Book Review

How to Stop Time by Matt Haig

how to stop time

I was delighted when I found out that Matt Haig was doing an event at this year’s Hay Festival Winter Weekend in November, and I was thrilled to pick up a copy of his latest novel, How to Stop Time, and to have the opportunity to get it signed by the man himself.

How to Stop Time introduces Tom Hazard, who appears to be around 40 years old, but is actually closer to 440 years old.  His secret?  Tom has a rare condition called anageria, which means that, since puberty, he has aged 1 year for approximately every 15 years that pass.

The first rule is that you don’t fall in love

Whilst this may sound appealing – it’s close to immortality, after all – there are downsides, and Tom has to hold himself apart from others, because coming to love and care for someone who you’re bound to outlive by hundreds of years would not be easy to deal with.

To avoid arousing suspicion, Tom, and those like him, are encouraged to move around regularly, cutting all ties and starting afresh somewhere new, and the novel opens as Tom takes up a post as a history teacher at a London comprehensive.  I loved this cover story for Tom – it’s a perfect fit for someone who has not only studied history but has lived it, and he is able to bring it to life for his pupils as few others can.  Of course, this allows for some humorous moments, as Tom occasionally slips up in front of his class, talking about an event as though he was actually there!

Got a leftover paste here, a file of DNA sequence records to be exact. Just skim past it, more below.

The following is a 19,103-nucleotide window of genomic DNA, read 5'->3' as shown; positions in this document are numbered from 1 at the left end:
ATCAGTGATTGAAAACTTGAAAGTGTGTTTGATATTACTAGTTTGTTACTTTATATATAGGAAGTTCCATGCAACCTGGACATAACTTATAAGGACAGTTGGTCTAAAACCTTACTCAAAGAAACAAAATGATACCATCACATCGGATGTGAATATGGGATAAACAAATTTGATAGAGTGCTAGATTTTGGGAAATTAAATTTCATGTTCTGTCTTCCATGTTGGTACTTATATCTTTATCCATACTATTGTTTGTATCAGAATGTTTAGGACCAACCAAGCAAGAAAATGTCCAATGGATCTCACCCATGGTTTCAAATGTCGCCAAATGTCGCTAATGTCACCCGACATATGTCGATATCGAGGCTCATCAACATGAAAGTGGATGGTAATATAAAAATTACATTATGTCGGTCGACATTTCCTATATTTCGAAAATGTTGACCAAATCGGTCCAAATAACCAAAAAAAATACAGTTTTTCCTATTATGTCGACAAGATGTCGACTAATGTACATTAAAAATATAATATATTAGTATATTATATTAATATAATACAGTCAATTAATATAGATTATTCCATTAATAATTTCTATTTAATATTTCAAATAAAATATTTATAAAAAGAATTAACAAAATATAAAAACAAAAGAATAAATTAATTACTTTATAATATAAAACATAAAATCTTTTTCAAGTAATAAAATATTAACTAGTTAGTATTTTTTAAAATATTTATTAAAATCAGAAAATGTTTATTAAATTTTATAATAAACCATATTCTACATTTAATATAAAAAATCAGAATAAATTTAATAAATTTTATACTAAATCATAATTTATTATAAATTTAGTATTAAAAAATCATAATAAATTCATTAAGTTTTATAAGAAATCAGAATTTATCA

The narrative moves backwards and forwards in time, and covers both the present day and Tom’s new posting, as well as key events from his past, and I loved gradually getting to know this intriguing character.  The reader slowly builds up a picture of Tom, from his childhood in the late sixteenth century where he first learned to be cautious as people began to notice that there was something not quite right about him, and through experiences both good and bad.  I absolutely adored Tom as a character, even though I wanted to shake him at times, and he is one that will stay with me for some time.

Another aspect of the novel I particularly enjoyed was the shadowy Albatross Society, which is headed up by the extremely cautious Hendrich.  The Society helps Tom and those like him to move around regularly (every eight years is recommended), providing funds, official papers, and anything else that they might need to begin a new life.  Hendrich takes a very authoritarian approach to running the society, however – it’s his way or not at all – and there is a price for being looked after, and Hendrich is a man who will make sure that you pay up.

How to Stop Time is a wonderfully life-affirming novel that manages to by turns to be both amusing and sad, and I raced through it to find out what would happen to Tom.  I think it’s a novel that different people will take a different message from, but for me it came down to allowing yourself to live, even though that may mean that you occasionally get hurt.

Rating: ⭐ ⭐ ⭐ ⭐ ⭐


  1. Absolutely wonderful book, and I took Tom into my heart too, he’s just such a fantastic character. Think this is a book I will revisit next year, it’s one of my favourite reads

  2. Great review Jo! This doesn’t come out in the US until Feb so I had ordered it from book depository but haven’t read it yet. I’m so happy you loved it, now I’m even more excited to read it. The premise reminded me a little of the movie The Curious Case Of Benjamin which I loved

  3. Great review! I just finished this book and I LOVED it. I was sad that Tom was filled with grief and pain for most of the book, and wanted quicker healing for him – but I adored the writing.

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